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Local Theater Watch

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— Ryan Beltram, EDN

It’s cold, wet and white outside so your first inclination might be to stay in and stay warm. But if you’re a movie lover, a new slate of Oscar-nominated movies opening this week might entice you to brave the weather.

At the Bijou:

Pina: 2011 – Documentary – 103 Min – Rated PG. Opens on Friday, Mar. 23 at 5:45 and 8 pm.

Dance, dance, dance

German director Wim Wenders pays tribute to the late dance choreographer Pina Bausch in this visually beautiful documentary that was nominated for Best-Documentary Feature at this year’s Oscars.

Rather than tell a basic profile story on the main character through interviews, Pina chooses to focus more on the late dancer’s style and passion through dance. Following the Tanztheater Wuppertal Pina Bausch ensemble, the film takes the audience on a visually stunning journey of discovery. Wenders follows the dancers out of the theater and into the city and the surrounding areas of Wuppertal –  where Pina called home for 35 years.

Still Playing at the Bijou:

Albert Nobbs: Showing at 4:45 pm Thursday and 5 pm Friday-Sunday.

A Separation: Showing at 5:30 and 8:15 pm Thursday. Showing at 7:30 pm Friday-Sunday with an additional showing at 2:20 pm Saturday and Sunday.

The Descendants: Final showing on Thursday at 7:15 pm.

Tim and Eric’s Billion Dollar Movie: Showing at 9:45 pm Thursday. Final two showing on Friday and Saturday at 10:10 pm.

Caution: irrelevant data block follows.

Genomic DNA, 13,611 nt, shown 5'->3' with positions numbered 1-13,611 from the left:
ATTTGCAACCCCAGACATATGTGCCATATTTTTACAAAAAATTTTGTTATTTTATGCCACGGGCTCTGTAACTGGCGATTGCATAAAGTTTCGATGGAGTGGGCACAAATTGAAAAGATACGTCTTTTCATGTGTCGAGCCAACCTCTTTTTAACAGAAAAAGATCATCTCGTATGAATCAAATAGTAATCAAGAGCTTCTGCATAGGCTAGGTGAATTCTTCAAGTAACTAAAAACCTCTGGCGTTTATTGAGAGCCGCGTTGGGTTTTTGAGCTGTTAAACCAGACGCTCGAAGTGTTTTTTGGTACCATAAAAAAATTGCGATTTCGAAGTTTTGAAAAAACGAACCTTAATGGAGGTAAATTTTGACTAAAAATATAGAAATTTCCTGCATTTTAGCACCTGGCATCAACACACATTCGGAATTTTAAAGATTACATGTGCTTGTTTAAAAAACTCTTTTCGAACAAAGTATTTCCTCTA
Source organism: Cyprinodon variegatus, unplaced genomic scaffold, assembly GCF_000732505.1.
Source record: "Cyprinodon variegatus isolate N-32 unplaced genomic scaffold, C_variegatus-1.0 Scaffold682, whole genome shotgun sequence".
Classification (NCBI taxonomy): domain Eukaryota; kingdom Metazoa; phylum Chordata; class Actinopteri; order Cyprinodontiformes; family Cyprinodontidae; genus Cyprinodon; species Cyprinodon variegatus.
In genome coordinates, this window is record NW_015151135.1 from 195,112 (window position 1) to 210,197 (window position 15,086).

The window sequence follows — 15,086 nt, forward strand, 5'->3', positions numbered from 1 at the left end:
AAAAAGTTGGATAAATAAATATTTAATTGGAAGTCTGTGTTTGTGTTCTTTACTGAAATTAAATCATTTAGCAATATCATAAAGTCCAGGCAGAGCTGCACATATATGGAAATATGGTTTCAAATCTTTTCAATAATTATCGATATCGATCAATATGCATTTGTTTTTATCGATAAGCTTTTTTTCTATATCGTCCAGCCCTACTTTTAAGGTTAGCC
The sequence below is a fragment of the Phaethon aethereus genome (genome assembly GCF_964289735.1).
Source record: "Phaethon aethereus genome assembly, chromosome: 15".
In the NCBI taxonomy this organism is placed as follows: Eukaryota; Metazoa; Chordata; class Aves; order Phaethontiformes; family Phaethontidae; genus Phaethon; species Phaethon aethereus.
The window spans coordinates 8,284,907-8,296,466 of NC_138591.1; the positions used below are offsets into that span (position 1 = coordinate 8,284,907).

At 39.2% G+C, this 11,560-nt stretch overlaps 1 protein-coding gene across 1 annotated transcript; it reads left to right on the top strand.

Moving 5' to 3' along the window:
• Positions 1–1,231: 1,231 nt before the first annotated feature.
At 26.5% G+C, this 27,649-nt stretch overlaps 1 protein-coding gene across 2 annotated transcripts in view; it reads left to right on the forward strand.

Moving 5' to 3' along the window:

The Room: Showing only on Friday at 10:30 pm.

At David Minor:

Tinker Tailor Soldier Spy: Thriller – 2011 – 127 Min – Rated R. Starts on Thursday, Mar. 22 at 5 pm.

Based on the John le Carre novel, Soldier Spy follows George Smiley (Gary Oldman), an espionage veteran and disgraced spy forced from early retirement to help root out a Soviet spy within MI6.

Set at the height of the Cold War years of the mid-20th Century, the film  centers around a mission gone wrong in Budapest, Hungary. One of four senior figures in the British service is believed to be a Russian spy and the Hungary operation was an attempt to identify which of them it was. Smiley is asked back to investigate the operation in Hungary and determine conclusively who the mole was.

deliberately paced and very anti-James Bond, Soldier Spy is worth seeing for the performances rather than the mission or action. Despite the presence of recent Oscar winner Colin Firth and up-and-coming star Tom Hardy, the film belongs to Oldman who received his first Oscar nomination for the film.